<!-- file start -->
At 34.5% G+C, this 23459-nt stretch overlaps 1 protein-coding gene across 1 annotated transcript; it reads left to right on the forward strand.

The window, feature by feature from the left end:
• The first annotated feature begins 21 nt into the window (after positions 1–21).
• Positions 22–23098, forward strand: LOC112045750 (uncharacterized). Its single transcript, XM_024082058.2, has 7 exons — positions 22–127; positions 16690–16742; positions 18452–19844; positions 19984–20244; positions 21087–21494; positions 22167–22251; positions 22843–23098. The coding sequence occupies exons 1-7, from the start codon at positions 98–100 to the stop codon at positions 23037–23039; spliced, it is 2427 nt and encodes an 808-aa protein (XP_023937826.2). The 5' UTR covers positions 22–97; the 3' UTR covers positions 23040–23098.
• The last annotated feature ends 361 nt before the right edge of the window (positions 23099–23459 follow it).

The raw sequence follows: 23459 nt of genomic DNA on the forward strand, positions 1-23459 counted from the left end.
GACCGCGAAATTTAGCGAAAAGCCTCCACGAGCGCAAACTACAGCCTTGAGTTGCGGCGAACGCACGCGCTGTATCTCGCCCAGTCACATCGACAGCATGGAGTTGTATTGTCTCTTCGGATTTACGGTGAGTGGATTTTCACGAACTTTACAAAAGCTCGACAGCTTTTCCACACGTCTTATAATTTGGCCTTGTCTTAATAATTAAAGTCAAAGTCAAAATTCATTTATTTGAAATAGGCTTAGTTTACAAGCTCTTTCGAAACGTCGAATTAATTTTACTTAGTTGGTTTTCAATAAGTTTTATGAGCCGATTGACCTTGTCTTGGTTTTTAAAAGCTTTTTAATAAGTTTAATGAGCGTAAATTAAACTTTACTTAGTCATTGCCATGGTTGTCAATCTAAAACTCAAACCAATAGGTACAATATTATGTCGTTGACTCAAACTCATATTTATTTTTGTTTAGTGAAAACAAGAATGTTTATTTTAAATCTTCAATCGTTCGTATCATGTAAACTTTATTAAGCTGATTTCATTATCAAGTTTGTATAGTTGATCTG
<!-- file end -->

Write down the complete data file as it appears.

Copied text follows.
At 34.5% G+C, this 23459-nt stretch overlaps 1 protein-coding gene across 1 annotated transcript; it reads left to right on the forward strand.

The window, feature by feature from the left end:
• The first annotated feature begins 21 nt into the window (after positions 1–21).
• Positions 22–23098, forward strand: LOC112045750 (uncharacterized). Its single transcript, XM_024082058.2, has 7 exons — positions 22–127; positions 16690–16742; positions 18452–19844; positions 19984–20244; positions 21087–21494; positions 22167–22251; positions 22843–23098. The coding sequence occupies exons 1-7, from the start codon at positions 98–100 to the stop codon at positions 23037–23039; spliced, it is 2427 nt and encodes an 808-aa protein (XP_023937826.2). The 5' UTR covers positions 22–97; the 3' UTR covers positions 23040–23098.
• The last annotated feature ends 361 nt before the right edge of the window (positions 23099–23459 follow it).

The raw sequence follows: 23459 nt of genomic DNA on the forward strand, positions 1-23459 counted from the left end.
GACCGCGAAATTTAGCGAAAAGCCTCCACGAGCGCAAACTACAGCCTTGAGTTGCGGCGAACGCACGCGCTGTATCTCGCCCAGTCACATCGACAGCATGGAGTTGTATTGTCTCTTCGGATTTACGGTGAGTGGATTTTCACGAACTTTACAAAAGCTCGACAGCTTTTCCACACGTCTTATAATTTGGCCTTGTCTTAATAATTAAAGTCAAAGTCAAAATTCATTTATTTGAAATAGGCTTAGTTTACAAGCTCTTTCGAAACGTCGAATTAATTTTACTTAGTTGGTTTTCAATAAGTTTTATGAGCCGATTGACCTTGTCTTGGTTTTTAAAAGCTTTTTAATAAGTTTAATGAGCGTAAATTAAACTTTACTTAGTCATTGCCATGGTTGTCAATCTAAAACTCAAACCAATAGGTACAATATTATGTCGTTGACTCAAACTCATATTTATTTTTGTTTAGTGAAAACAAGAATGTTTATTTTAAATCTTCAATCGTTCGTATCATGTAAACTTTATTAAGCTGATTTCATTATCAAGTTTGTATAGTTGATCTG